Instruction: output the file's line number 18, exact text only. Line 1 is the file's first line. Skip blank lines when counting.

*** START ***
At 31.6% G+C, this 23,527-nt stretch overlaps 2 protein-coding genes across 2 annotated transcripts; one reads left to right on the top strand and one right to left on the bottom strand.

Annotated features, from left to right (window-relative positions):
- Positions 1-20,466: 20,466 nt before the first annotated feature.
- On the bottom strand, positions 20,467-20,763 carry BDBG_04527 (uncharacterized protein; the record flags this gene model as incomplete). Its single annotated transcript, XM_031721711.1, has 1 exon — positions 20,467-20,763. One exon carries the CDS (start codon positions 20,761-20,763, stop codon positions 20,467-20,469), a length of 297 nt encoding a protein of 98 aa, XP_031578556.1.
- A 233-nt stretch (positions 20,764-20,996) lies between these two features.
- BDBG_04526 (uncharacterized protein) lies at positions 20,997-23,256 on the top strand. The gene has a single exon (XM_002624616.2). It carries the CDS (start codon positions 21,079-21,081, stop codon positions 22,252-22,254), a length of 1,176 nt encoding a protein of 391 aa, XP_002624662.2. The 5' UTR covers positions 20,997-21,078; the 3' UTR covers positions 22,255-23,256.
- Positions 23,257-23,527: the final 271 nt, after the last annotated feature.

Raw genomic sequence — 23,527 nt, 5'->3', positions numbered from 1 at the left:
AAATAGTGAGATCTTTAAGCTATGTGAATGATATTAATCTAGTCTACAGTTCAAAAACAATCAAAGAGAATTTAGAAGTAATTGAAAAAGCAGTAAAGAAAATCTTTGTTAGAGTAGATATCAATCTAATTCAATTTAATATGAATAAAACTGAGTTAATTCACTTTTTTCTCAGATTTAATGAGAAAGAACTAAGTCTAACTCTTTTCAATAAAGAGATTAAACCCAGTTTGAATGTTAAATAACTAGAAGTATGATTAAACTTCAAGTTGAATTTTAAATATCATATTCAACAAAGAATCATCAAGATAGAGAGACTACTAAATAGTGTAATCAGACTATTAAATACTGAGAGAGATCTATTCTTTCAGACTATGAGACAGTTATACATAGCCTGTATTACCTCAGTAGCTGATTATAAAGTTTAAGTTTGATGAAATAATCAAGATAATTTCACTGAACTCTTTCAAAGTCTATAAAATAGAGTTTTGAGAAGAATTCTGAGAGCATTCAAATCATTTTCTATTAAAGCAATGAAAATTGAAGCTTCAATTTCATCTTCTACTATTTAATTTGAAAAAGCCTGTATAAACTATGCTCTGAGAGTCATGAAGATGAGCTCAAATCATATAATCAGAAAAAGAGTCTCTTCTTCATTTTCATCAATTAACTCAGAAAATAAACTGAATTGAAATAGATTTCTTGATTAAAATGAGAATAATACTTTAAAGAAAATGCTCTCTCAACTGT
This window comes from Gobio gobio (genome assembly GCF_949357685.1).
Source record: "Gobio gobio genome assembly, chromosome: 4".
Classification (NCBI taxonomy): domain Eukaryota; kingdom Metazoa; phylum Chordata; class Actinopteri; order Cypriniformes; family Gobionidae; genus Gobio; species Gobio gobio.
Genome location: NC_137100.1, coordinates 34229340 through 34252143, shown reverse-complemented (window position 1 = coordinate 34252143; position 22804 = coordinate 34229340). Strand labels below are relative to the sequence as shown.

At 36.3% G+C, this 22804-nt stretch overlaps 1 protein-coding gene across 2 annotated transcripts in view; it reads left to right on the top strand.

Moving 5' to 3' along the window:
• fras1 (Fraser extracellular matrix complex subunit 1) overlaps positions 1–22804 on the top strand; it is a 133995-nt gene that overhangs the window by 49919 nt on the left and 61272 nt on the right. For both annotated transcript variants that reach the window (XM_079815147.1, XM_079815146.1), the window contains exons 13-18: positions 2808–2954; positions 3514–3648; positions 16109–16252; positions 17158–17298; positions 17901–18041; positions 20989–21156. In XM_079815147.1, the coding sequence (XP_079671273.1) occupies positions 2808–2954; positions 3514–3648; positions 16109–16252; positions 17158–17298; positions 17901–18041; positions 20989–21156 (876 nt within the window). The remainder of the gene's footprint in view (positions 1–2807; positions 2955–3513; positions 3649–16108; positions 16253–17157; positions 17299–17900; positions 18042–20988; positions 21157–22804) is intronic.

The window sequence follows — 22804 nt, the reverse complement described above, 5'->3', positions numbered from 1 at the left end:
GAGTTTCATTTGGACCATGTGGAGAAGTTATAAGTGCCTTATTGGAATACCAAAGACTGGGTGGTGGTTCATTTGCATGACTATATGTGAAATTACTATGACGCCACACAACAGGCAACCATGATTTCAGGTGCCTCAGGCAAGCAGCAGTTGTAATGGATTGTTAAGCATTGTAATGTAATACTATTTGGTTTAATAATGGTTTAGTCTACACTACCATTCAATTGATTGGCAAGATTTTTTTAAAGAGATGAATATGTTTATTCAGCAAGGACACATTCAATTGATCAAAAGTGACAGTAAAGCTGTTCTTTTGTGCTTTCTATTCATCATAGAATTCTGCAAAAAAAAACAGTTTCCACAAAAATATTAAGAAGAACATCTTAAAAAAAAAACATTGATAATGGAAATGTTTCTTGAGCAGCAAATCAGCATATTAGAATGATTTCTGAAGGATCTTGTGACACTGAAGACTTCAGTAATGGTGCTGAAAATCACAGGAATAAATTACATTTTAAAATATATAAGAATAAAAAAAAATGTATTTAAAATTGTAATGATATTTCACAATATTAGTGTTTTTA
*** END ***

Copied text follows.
GAGTTTCATTTGGACCATGTGGAGAAGTTATAAGTGCCTTATTGGAATACCAAAGACTGGGTGGTGGTTCATTTGCATGACTATATGTGAAATTACTATGACGCCACACAACAGGCAACCATGATTTCAGGTGCCTCAGGCAAGCAGCAGTTGTAATGGATTGTTAAGCATTGTAATGTAATACTATTTGGTTTAATAATGGTTTAGTCTACACTACCATTCAATTGATTGGCAAGATTTTTTTAAAGAGATGAATATGTTTATTCAGCAAGGACACATTCAATTGATCAAAAGTGACAGTAAAGCTGTTCTTTTGTGCTTTCTATTCATCATAGAATTCTGCAAAAAAAAACAGTTTCCACAAAAATATTAAGAAGAACATCTTAAAAAAAAAACATTGATAATGGAAATGTTTCTTGAGCAGCAAATCAGCATATTAGAATGATTTCTGAAGGATCTTGTGACACTGAAGACTTCAGTAATGGTGCTGAAAATCACAGGAATAAATTACATTTTAAAATATATAAGAATAAAAAAAAATGTATTTAAAATTGTAATGATATTTCACAATATTAGTGTTTTTA